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Need something to play movies with no codec limitations

BigfootsMonk

Senior member
May 2, 2005
203
0
0
Hi,

I have a TV in my living room, a laptop in my working room, and an Xbox 360 next to the TV. Currently I use my TV's USB plug as well as the Xbox sometimes to stream movies. However, these two methods presents a lot of codec problems. I have even tried TVersity and PS3 Media Server for the Xbox but it just doesn't work, probably codec issues with decoding.

I am looking for an alternative that would allow me to watch movies in HD, without codec limitations, and without requiring much time from me to set it up (no building of PC's). Roku3 seems like a good alternative but I am not sure if it supports all the different codecs that I will be playing. This is why I think a HTPC would be better since I can always download or update codecs to it.

Any advice? Thanks
 

sweenish

Diamond Member
May 21, 2013
3,656
60
91
If you want to try streaming again, Plex and Serviio are worth a look.

If you're okay waiting a couple weeks, the Chromecast hack-a-thon will be happening this weekend. If the SDK is actually released then, it may be a cheaper solution.

If a Plex app is released for Chromecast, I will basically stop all streaming to my consoles.
 

gorcorps

aka Brandon
Jul 18, 2004
30,646
378
126
The Roku box with Plex app would probably be a good idea for you. The downside is that you'll have to keep the plex server software running on a PC that has your media files on it. It'll then stream to the Roku box via your network, and transcode anything it can't play natively.

The Roku box is not a great solution if that's the only machine you want to run... like if you planned on just plugging in a USB drive into the Roku and going then you'll be disappointed. You need a separate computer storing your media and running the Plex software to work properly.
 

SaurusX

Senior member
Nov 13, 2012
993
0
41
The Roku box with Plex app would probably be a good idea for you. The downside is that you'll have to keep the plex server software running on a PC that has your media files on it. It'll then stream to the Roku box via your network, and transcode anything it can't play natively.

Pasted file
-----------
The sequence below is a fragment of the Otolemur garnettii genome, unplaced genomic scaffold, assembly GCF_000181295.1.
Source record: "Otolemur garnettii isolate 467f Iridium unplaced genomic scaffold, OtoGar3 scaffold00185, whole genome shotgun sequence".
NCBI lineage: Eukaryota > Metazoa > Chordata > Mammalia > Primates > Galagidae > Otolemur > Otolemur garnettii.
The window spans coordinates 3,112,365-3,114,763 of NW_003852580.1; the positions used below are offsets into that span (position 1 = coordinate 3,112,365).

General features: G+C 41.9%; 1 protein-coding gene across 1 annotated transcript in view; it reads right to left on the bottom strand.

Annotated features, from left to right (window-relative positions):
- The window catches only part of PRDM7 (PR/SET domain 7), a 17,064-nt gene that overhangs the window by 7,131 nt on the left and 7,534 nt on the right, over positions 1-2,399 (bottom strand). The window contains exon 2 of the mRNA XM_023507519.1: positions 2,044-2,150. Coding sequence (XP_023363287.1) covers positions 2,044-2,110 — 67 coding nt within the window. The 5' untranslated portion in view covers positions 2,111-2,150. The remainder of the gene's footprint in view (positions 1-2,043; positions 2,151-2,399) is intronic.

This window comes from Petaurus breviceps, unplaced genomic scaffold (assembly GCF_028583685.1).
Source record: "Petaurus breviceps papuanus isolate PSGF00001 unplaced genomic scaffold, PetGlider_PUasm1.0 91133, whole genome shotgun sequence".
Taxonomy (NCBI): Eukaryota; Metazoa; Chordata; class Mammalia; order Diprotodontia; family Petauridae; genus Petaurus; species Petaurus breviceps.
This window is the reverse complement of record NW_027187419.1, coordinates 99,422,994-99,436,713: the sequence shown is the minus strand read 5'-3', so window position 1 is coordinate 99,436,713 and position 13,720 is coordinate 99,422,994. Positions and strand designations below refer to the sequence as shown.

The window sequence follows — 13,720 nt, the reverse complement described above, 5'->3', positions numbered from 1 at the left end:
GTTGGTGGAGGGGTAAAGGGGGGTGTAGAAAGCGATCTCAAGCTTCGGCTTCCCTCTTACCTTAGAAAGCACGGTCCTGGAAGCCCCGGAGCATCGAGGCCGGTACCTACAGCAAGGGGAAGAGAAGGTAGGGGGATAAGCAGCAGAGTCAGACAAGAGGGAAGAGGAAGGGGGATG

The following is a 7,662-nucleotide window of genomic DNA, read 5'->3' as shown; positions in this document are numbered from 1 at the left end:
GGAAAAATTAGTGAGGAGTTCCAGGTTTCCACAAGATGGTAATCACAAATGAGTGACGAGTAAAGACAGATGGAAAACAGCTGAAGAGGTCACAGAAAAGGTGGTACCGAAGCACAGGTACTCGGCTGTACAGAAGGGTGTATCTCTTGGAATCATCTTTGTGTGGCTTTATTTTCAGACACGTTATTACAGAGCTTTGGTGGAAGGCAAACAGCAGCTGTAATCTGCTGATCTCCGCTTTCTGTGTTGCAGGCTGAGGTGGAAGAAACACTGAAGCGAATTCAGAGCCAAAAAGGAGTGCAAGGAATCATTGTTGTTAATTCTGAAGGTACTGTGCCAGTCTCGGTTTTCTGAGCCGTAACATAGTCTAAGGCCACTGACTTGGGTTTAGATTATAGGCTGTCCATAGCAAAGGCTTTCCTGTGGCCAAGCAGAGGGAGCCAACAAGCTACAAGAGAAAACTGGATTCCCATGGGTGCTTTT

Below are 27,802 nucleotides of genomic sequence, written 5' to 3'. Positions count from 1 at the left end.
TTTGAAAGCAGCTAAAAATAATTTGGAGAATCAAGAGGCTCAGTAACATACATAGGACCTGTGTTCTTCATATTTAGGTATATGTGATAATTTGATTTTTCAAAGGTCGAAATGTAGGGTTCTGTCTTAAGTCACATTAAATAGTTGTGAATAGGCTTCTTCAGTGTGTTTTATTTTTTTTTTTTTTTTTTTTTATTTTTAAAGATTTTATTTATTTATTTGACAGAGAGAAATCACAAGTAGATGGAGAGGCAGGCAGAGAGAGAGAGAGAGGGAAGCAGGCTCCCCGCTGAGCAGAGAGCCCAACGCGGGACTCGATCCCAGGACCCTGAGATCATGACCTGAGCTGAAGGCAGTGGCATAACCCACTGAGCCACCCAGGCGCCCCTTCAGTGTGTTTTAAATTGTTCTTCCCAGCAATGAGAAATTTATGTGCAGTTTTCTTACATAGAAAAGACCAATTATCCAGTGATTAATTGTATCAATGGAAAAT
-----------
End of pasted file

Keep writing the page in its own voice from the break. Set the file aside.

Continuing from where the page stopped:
The Roku box is not a great solution if that's the only machine you want to run... like if you planned on just plugging in a USB drive into the Roku and going then you'll be disappointed. You need a separate computer storing your media and running the Plex software to work properly.
Could you have the files shared on one computer and then the Plex server running on a different computer? I plan on getting a Roku for Christmas and using that kind of setup.
 

BigfootsMonk

Senior member
May 2, 2005
203
0
0
Is Plex doing the transcoding or is it Roku? Will it work if I have Plex server running and the Xbox 360 streaming from it? Or will I run into issues with codecs?
 

LoveMachine

Senior member
May 8, 2012
491
3
81
Is Plex doing the transcoding or is it Roku? Will it work if I have Plex server running and the Xbox 360 streaming from it? Or will I run into issues with codecs?
Plex does all the transcoding on whatever machine Server is running on. It will stream video/audio into whatever format the target machine is capable of (Roku/PS3 etc.) without you having to specify what format you want.
 

birthdaymonkey

Golden Member
Oct 4, 2010
1,176
3
81
WDTV Live Streaming is a good choice for an inexpensive, competent player. I've been using one for years and it's never failed to play a file. You can access your files on a USB drive, DLNA, or through SMB or NFS file shares.

The only major problem, which they have failed to address even though it's been a known issue since the player released, is that playback stutters occasionally on some MKV files when you are playing them back at 24Hz. For most people, however, this is a non-issue, as they're perfectly happy with 60Hz output.
 

smitbret

Diamond Member
Jul 27, 2006
3,388
22
81
WDTV Live Streaming is a good choice for an inexpensive, competent player. I've been using one for years and it's never failed to play a file. You can access your files on a USB drive, DLNA, or through SMB or NFS file shares.

The only major problem, which they have failed to address even though it's been a known issue since the player released, is that playback stutters occasionally on some MKV files when you are playing them back at 24Hz. For most people, however, this is a non-issue, as they're perfectly happy with 60Hz output.
For the most trouble-free streaming of local media the WDTV Live (not the Play) version is your best bet. Is it truly something without codec limitations? No, but I don't know of anything that is.
 

gorcorps

aka Brandon
Jul 18, 2004
30,646
378
126
Could you have the files shared on one computer and then the Plex server running on a different computer? I plan on getting a Roku for Christmas and using that kind of setup.
As long as you can get to the files in windows explorer, than you can point Plex to that folder from another computer.


Is Plex doing the transcoding or is it Roku? Will it work if I have Plex server running and the Xbox 360 streaming from it? Or will I run into issues with codecs?
I'm not positive, but I don't think there's a plex app available on the 360. If you go the Plex route your 360 won't be involved... you'll need the Roku box.
 

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